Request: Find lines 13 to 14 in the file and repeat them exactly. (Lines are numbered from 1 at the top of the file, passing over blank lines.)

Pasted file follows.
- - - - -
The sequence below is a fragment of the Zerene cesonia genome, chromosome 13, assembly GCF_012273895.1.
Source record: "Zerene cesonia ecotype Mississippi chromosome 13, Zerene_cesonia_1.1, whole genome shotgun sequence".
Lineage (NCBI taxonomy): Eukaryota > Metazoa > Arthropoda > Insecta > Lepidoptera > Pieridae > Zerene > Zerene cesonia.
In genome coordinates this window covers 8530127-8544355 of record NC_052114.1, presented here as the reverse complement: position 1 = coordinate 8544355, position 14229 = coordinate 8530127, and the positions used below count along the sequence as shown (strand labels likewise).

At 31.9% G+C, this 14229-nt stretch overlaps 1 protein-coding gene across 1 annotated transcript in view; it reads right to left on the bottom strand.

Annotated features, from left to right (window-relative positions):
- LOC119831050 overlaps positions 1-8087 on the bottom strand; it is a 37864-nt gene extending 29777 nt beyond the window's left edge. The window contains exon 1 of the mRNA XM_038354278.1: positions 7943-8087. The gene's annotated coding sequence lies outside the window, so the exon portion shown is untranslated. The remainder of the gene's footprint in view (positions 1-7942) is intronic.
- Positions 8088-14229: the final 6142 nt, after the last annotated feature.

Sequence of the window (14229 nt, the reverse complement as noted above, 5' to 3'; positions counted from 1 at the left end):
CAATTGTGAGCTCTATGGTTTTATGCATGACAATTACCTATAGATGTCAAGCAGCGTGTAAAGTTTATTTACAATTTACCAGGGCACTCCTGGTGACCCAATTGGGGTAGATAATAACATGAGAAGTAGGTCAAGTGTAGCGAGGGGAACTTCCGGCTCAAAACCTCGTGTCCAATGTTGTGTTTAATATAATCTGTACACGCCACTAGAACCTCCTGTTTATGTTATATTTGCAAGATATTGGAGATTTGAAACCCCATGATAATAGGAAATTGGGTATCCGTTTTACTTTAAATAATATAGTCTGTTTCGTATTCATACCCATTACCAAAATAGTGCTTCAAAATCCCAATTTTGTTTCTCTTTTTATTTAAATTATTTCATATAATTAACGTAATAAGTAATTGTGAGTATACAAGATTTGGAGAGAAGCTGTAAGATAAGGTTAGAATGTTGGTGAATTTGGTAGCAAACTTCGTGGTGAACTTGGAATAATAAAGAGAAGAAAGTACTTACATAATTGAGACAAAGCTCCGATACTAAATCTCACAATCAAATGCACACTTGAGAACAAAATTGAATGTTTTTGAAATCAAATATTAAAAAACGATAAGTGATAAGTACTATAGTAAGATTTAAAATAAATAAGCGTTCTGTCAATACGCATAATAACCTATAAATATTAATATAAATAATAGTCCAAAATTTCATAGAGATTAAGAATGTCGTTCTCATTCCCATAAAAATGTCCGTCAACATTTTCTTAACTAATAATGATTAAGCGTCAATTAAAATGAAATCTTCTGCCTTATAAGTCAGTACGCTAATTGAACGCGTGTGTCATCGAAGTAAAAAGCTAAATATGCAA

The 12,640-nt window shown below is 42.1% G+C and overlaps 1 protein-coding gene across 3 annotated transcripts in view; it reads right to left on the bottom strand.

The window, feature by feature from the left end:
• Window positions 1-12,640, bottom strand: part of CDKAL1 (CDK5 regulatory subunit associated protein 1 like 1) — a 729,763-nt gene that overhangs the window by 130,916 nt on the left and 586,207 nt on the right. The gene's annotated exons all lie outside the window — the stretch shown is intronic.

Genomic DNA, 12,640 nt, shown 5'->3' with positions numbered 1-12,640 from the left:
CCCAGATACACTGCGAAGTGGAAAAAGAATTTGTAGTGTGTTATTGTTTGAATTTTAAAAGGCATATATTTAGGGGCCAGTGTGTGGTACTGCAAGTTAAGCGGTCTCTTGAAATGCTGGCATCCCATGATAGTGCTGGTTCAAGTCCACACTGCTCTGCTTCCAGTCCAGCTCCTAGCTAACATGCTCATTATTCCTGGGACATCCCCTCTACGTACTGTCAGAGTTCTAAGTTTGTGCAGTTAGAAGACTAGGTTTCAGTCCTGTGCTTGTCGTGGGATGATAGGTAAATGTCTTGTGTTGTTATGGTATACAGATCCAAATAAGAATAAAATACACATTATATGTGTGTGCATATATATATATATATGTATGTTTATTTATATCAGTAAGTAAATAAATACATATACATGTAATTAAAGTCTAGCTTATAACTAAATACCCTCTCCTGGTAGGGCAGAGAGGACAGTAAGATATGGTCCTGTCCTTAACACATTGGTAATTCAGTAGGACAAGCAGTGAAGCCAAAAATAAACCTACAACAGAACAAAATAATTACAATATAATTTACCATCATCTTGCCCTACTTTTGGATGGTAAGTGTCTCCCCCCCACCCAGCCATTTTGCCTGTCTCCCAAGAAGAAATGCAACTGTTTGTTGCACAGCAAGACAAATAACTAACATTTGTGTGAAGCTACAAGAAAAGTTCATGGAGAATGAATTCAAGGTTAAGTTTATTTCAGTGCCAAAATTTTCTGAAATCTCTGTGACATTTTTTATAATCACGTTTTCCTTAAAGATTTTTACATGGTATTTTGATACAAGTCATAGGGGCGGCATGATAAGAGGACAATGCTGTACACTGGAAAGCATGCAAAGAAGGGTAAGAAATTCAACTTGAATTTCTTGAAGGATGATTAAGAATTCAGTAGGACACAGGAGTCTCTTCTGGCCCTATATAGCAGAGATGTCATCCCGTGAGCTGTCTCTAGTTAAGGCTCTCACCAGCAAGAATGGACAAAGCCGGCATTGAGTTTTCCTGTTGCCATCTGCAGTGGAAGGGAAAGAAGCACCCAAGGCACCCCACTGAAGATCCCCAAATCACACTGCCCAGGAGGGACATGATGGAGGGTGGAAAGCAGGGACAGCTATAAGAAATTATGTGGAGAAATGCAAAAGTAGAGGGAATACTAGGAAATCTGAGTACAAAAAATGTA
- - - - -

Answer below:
• Window positions 1-12,640, bottom strand: part of CDKAL1 (CDK5 regulatory subunit associated protein 1 like 1) — a 729,763-nt gene that overhangs the window by 130,916 nt on the left and 586,207 nt on the right. The gene's annotated exons all lie outside the window — the stretch shown is intronic.

Genomic DNA, 12,640 nt, shown 5'->3' with positions numbered 1-12,640 from the left: